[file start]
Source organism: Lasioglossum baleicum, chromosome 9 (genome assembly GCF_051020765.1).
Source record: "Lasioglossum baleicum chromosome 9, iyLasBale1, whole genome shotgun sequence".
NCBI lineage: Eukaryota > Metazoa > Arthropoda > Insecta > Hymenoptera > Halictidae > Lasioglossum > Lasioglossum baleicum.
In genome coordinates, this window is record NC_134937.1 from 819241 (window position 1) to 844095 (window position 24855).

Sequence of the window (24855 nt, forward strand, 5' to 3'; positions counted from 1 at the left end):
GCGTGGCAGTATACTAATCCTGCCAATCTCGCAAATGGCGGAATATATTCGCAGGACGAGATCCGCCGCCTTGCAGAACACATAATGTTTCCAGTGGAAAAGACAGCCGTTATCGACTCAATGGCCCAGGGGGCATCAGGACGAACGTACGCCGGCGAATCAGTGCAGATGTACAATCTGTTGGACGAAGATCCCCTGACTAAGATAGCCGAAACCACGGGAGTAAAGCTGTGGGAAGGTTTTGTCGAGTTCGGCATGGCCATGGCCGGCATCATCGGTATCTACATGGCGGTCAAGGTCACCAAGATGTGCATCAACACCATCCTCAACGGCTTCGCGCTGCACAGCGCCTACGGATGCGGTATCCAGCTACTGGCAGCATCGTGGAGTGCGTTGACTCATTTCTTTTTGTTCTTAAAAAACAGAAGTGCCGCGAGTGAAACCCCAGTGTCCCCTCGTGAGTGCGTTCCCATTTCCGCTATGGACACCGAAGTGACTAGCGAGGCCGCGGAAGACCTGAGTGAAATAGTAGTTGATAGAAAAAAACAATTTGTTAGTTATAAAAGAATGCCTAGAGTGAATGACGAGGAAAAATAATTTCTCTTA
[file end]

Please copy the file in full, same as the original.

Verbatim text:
Source organism: Lasioglossum baleicum, chromosome 9 (genome assembly GCF_051020765.1).
Source record: "Lasioglossum baleicum chromosome 9, iyLasBale1, whole genome shotgun sequence".
NCBI lineage: Eukaryota > Metazoa > Arthropoda > Insecta > Hymenoptera > Halictidae > Lasioglossum > Lasioglossum baleicum.
In genome coordinates, this window is record NC_134937.1 from 819241 (window position 1) to 844095 (window position 24855).

Sequence of the window (24855 nt, forward strand, 5' to 3'; positions counted from 1 at the left end):
GCGTGGCAGTATACTAATCCTGCCAATCTCGCAAATGGCGGAATATATTCGCAGGACGAGATCCGCCGCCTTGCAGAACACATAATGTTTCCAGTGGAAAAGACAGCCGTTATCGACTCAATGGCCCAGGGGGCATCAGGACGAACGTACGCCGGCGAATCAGTGCAGATGTACAATCTGTTGGACGAAGATCCCCTGACTAAGATAGCCGAAACCACGGGAGTAAAGCTGTGGGAAGGTTTTGTCGAGTTCGGCATGGCCATGGCCGGCATCATCGGTATCTACATGGCGGTCAAGGTCACCAAGATGTGCATCAACACCATCCTCAACGGCTTCGCGCTGCACAGCGCCTACGGATGCGGTATCCAGCTACTGGCAGCATCGTGGAGTGCGTTGACTCATTTCTTTTTGTTCTTAAAAAACAGAAGTGCCGCGAGTGAAACCCCAGTGTCCCCTCGTGAGTGCGTTCCCATTTCCGCTATGGACACCGAAGTGACTAGCGAGGCCGCGGAAGACCTGAGTGAAATAGTAGTTGATAGAAAAAAACAATTTGTTAGTTATAAAAGAATGCCTAGAGTGAATGACGAGGAAAAATAATTTCTCTTA